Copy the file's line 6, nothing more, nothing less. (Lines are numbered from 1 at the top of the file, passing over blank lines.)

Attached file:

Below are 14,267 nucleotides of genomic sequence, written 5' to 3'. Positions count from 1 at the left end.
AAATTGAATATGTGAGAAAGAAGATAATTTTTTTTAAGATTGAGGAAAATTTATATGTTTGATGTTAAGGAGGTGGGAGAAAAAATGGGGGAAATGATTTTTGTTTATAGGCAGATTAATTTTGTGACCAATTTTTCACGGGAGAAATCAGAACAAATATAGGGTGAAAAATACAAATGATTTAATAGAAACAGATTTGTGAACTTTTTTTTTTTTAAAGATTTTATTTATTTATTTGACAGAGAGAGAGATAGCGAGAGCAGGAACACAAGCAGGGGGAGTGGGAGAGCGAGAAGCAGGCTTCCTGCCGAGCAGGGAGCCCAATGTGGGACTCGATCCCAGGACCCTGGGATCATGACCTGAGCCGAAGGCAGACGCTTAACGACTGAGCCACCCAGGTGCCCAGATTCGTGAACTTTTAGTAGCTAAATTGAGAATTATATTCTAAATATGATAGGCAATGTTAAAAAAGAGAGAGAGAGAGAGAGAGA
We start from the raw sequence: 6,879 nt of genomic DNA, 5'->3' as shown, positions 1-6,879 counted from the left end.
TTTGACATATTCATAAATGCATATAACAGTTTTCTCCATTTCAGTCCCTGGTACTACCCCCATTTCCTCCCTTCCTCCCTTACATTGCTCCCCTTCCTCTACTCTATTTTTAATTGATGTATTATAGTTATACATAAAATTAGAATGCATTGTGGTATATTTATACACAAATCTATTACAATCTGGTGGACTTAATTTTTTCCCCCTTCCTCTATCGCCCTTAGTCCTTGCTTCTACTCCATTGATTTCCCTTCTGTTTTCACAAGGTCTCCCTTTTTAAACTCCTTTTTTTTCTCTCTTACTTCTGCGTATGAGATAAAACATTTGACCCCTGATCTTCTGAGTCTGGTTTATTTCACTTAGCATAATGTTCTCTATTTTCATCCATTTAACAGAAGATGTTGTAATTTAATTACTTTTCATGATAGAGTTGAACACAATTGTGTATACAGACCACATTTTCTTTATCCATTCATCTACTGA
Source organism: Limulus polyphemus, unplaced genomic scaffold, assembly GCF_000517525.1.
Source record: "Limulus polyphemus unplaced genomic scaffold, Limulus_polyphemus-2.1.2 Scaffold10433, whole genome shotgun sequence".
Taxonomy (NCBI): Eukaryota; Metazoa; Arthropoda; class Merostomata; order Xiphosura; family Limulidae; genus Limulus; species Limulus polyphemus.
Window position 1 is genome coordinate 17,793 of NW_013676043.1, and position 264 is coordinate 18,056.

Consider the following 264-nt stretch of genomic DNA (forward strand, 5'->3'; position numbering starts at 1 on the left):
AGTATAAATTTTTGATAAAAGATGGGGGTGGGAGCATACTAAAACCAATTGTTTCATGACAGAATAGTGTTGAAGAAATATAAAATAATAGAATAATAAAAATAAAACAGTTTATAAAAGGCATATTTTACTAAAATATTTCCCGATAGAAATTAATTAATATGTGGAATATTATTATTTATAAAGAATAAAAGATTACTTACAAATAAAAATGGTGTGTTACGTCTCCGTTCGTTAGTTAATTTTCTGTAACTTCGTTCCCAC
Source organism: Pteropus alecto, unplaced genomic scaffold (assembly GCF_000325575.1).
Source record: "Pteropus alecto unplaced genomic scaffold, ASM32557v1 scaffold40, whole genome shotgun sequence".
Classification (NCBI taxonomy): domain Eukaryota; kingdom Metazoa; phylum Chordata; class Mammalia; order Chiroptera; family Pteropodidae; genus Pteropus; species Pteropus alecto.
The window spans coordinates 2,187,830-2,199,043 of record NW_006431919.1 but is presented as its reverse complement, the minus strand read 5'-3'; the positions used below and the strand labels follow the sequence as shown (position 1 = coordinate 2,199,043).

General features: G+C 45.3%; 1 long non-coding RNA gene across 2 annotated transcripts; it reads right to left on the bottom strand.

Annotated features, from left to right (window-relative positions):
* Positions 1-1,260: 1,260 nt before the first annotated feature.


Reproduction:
Source record: "Limulus polyphemus unplaced genomic scaffold, Limulus_polyphemus-2.1.2 Scaffold10433, whole genome shotgun sequence".